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In 1987, when she was 21, Twain's parents were killed when their car collided head-on with a logging truck. Her three younger siblings, still teenagers, were suddenly orphaned and alone. So Twain immediately settled her parents' affairs, packed up 18-year-old Carrie-Ann and her 13- and l4-year-old brothers, Mark and Darryl, and moved to Huntsville, Ontario, where she got a job at the Deerhurst Resort as a singer and dancer. For the next three years, the family lived out a real life Party of Five (or four - Twain's older sister, Jill, was married and raising her own family by then), with Twain working late at night and getting the kids off to school in the morning. The memories of that poverty still light a fire under her today. "There's this part of you that becomes desperate to succeed," she explains. "And I'm sure that [being poor] is what gave me the strength to succeed - the fact that I didn't want to live hungry for the rest of my life."
In 1990, Mark and Darryl both graduated from school and left home, leaving Twain free to pursue her career. With the help of her manager at the time, a demo tape of country songs she'd written and recorded made its way to right people in Nashville. According to Twain, when she sent the demo down south, stardom was not on her mind: Pursuing a contrcct was just the next "logical thing to do" for a budding singer-song-writer. But when Nashville called and offered her a record deal, she was thrilled. What she wasn't so thrilled with was her name. Oh, didn't we mention? Shania's real name was Eilleen Twain, a moniker that she and her manager agreed just didn't sound show businessy enough. She chose the name Shania from the language of her stepfather's Native American tribe, the Ojibwa. It means "I'm on my way." And as it turned out, she was.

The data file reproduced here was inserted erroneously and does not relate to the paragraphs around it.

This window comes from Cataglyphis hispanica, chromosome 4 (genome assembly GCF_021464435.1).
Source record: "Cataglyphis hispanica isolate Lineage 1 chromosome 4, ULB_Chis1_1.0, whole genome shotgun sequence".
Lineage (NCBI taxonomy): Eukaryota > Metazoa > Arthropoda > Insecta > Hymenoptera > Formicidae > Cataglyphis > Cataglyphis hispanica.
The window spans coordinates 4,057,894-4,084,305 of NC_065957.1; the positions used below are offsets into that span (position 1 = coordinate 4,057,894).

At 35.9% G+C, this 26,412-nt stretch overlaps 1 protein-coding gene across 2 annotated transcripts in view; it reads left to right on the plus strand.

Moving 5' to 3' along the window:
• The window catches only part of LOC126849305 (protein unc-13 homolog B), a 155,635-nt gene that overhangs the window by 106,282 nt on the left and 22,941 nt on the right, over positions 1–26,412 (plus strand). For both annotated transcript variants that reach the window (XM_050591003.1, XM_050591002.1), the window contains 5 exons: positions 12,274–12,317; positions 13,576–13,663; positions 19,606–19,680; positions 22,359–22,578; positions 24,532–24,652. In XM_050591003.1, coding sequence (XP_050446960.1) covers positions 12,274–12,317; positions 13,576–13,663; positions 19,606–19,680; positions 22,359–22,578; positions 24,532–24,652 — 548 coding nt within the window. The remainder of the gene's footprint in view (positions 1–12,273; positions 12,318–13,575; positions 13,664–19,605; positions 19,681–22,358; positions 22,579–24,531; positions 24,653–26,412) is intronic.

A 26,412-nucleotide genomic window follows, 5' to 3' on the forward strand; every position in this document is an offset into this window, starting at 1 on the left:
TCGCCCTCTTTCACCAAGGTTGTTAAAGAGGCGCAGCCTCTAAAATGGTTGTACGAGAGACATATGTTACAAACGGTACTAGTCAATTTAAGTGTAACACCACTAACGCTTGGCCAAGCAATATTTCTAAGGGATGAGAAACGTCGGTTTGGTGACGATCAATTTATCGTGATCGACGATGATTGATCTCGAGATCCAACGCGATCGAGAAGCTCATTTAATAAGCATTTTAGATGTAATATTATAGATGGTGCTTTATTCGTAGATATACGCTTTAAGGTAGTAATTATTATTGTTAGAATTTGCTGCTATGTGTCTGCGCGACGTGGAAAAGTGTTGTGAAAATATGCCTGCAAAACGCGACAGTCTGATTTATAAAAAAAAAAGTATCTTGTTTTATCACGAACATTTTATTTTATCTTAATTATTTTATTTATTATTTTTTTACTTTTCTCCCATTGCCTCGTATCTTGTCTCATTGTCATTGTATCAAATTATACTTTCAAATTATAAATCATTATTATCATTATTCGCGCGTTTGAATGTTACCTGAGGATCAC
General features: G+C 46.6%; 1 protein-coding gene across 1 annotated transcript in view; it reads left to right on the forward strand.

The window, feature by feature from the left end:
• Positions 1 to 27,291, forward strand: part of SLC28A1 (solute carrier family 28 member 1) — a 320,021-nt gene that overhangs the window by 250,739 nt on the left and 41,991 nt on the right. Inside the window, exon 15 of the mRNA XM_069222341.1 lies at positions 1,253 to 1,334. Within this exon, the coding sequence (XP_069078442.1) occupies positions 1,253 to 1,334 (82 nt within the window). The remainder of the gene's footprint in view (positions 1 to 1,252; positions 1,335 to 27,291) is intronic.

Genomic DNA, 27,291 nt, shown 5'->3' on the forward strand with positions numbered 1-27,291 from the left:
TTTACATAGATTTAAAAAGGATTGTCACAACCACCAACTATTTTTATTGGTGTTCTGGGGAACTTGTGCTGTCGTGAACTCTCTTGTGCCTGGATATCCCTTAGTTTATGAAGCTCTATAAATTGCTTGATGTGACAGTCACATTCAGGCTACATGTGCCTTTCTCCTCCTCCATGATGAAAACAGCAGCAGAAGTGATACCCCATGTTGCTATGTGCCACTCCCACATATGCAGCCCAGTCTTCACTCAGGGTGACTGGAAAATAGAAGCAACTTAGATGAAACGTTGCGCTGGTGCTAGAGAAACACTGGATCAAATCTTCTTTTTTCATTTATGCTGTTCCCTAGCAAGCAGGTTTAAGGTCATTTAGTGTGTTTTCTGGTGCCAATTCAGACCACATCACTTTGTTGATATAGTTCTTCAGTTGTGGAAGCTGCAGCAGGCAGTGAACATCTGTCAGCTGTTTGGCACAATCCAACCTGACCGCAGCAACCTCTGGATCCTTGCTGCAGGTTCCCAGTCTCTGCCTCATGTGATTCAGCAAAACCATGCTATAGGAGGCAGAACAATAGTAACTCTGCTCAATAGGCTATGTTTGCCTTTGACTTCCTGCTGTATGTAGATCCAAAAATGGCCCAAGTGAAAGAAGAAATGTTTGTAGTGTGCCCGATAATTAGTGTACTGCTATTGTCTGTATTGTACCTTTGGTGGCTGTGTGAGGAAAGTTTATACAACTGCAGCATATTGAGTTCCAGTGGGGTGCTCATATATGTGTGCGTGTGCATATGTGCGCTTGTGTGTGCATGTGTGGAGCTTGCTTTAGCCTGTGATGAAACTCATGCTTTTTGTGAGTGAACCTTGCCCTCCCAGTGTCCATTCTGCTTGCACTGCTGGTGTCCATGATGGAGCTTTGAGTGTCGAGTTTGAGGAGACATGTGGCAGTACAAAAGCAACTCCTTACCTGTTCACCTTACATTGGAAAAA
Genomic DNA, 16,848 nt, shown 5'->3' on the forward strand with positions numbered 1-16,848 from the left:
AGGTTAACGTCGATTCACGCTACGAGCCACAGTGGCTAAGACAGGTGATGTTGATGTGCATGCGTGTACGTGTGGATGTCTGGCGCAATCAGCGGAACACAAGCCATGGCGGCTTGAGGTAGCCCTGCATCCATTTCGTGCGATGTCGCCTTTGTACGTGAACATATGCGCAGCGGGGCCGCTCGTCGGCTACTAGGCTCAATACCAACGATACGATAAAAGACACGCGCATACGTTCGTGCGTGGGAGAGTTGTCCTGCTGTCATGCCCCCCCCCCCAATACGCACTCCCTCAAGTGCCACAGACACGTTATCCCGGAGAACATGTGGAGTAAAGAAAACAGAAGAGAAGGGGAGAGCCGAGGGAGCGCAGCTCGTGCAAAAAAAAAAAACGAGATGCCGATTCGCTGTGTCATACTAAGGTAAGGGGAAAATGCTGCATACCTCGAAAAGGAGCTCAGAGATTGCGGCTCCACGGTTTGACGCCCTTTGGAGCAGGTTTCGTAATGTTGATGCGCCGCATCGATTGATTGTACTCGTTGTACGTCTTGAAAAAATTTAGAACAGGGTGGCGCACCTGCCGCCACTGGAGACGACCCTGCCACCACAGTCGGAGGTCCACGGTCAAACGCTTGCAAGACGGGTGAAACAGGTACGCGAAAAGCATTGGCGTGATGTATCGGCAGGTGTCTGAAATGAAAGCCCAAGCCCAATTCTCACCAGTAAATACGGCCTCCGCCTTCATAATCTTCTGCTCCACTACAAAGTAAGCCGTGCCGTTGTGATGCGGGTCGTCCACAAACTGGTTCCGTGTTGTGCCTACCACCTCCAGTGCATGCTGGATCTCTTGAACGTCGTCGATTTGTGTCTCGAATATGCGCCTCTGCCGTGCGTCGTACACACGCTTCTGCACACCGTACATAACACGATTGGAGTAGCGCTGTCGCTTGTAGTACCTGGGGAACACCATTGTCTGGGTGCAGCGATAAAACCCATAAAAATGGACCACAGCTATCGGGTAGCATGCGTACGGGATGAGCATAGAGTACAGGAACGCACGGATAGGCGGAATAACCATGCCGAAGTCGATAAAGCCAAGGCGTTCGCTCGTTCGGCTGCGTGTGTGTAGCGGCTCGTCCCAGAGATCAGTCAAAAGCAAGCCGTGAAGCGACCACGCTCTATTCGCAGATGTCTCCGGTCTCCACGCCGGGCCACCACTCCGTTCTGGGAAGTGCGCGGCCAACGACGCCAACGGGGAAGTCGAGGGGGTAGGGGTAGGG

Her first album, simply called Shania Twain, came out in 1993. A musical and commercial disappointment (at the time, it sold about 100,000 copies), it nonetheless became a minor cause celebre thanks to the video for the song "What Made You Say That," which marked the debut of her soon-to-be-world-famous belly button. One happy viewer was South African-born London rock producer Robert John "Mutt" Lange, who listened to Twain's album, called her up and asked to hear more songs she had written. (Only one Twain original appeared on her debut, a decision made by the album's producers.) More phone conversations ensued, until Twain and Lange, who's 16 years her senior, finally met in Nashville in June 1993. Soon they were cowriting songs for Twain's next album (which Lange was to produce). After a romantic trip through Europe, the couple tied the knot.
Their first collaboration, The Woman In Me, contained 12 songs, 10 written by Twain and Lange. "We're so compatible," she says of their working style, "that we combine our thoughts, taking pieces of his songs and pieces of mine and putting them together." Something has definitely worked. The album's current sales of 12 million put Shania in the company of only five other women artists who have broken the 10 million mark for a single album: Whitney Houston, Mariah Carey; Carole King and fellow Canadians Celine Dion and Alanis Morissette.